Senators Lead Push To Change Military's Sexual Assault Policy

New York Sen. Kirsten Gillibrand is sponsoring legislation cracking down on sexual assault in the military.

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This afternoon, President Obama met with Secretary of Defense Chuck Hagel to discuss the problem of sexual assault in the military.

PRESIDENT BARACK OBAMA: Not only is a crime, not only is it shameful and disgraceful, but it also is going to make, and has made, our military less effective than it can be. And as such, it is dangerous to our national security.

BLOCK: The meeting came on the same day that Democratic Senator Kirsten Gillibrand of New York, along with other lawmakers, introduced legislation to change the way the military handles assaults. The bill would give military prosecutors, not commanders, the power to decide which sexual assault cases should go to trial. NPR's Ailsa Chang explains.

AILSA CHANG, BYLINE: In 1996, Jennifer Norris was 24. She had just joined the Air Force, hadn't even left for basic training yet, when a recruiter invited her to a squadron function. Norris says she was drugged there, then raped. She didn't report the crime because she assumed her attacker was tight with her commander, so she'd only face retaliation or blame.

SGT. JENNIFER NORRIS: Instead, the best option for me was to try and endure it, to suck it up and try and make it till I could get transferred somewhere else, only to have it happen over and over again, like a recurring nightmare. Sorry.

CHANG: Norris told her story at a press conference to highlight disturbing statistics now propelling lawmakers like Senator Kirsten Gillibrand.

SENATOR KIRSTEN GILLIBRAND: If we have 26,000 sexual assaults and rapes every year in the military and only 3,000 victims are willing to report, you have a huge structural problem.

CHANG: Gillibrand's referring to reports the Pentagon released this month, suggesting almost 90 percent of victims who were sexually assaulted don't report the crime. She and other lawmakers believe one way to encourage people to talk is to let military prosecutors, rather than commanders, decide which sexual assault cases to try.

That's what today's proposal would do. And it would apply to any crime with a sentence of one year or more, except crimes that are uniquely military in nature, like going AWOL. Democratic Senator Richard Blumenthal of Connecticut says military prosecutors are just better trained to make decisions about criminal justice.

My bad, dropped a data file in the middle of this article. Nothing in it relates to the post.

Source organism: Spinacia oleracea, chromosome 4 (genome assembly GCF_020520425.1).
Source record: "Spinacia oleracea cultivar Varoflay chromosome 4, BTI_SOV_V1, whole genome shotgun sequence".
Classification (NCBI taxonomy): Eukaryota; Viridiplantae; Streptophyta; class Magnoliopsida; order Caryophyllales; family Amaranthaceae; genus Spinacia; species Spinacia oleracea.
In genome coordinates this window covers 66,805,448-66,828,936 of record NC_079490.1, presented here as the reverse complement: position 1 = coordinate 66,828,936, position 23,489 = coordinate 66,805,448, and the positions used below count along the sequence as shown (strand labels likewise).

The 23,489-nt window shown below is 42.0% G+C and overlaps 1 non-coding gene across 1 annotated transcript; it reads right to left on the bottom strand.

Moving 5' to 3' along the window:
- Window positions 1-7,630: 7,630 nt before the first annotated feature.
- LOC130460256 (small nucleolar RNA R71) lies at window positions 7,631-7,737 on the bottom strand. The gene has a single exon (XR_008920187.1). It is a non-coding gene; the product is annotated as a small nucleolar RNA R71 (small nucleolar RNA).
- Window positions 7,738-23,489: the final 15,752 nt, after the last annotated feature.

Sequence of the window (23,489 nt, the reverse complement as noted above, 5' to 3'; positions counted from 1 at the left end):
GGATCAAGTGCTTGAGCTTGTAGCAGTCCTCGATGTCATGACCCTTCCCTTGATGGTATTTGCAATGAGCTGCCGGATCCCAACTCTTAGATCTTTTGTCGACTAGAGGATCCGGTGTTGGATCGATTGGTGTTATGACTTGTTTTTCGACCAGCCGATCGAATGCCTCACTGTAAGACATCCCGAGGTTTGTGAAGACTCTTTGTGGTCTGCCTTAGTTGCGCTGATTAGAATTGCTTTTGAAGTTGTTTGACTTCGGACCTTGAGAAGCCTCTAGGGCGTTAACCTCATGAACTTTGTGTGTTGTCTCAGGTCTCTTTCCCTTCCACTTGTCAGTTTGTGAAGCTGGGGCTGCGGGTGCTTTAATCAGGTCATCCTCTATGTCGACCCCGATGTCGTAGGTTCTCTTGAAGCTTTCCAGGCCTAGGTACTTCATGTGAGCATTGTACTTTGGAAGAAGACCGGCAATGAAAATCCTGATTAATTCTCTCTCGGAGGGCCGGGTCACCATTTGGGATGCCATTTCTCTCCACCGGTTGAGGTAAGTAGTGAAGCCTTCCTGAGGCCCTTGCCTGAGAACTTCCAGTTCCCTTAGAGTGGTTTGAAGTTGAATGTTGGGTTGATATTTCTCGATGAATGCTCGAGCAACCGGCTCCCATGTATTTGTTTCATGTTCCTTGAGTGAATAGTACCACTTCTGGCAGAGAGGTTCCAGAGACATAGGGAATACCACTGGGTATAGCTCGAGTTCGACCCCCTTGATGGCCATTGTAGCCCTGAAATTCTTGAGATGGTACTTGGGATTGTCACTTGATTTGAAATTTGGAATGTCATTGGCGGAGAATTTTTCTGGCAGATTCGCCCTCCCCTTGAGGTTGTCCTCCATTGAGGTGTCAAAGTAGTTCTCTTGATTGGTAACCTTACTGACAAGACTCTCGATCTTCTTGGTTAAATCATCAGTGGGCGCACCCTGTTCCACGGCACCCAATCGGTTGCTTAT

SENATOR RICHARD BLUMENTHAL: The decision whether to charge and what to charge are often as important as the conviction. They make or break somebody's life, and they have consequences well beyond the numbers of years that someone serves in prison.

CHANG: So far, Defense Secretary Chuck Hagel has said he's open to options on how to address sexual assault in the military, but he hasn't yet expressed support for today's proposal. He has said he's willing to limit a commander's ability to overturn a military judge's ruling in a sexual assault case. But military scholars say also preventing commanders from deciding which cases go to trial would be a huge break from longtime tradition.

EUGENE FIDELL: It was there in 1775 when King George III promulgated Articles of War. We inherited those Articles of War.

CHANG: Gene Fidell teaches military justice at Yale Law School. He says the main argument the military uses is that the current regime establishes good order and discipline. It's this notion that a commander's authority must be vast.

FIDELL: They argue that if a commander can send troops into harm's way, possibly at the cost of their lives, then it follows that commanders must also have the ability to decide who gets prosecuted for what. In my view, the one doesn't follow from the other. If that were true, then because commanders are responsible for the health of their personnel, you'd also have admirals and generals performing appendectomies. No thanks.

CHANG: Fidell points to other countries with similar legal systems that have already stripped commanders of the power to make trial decisions, among them Britain, Canada and Israel. Ailsa Chang, NPR News, the Capitol.

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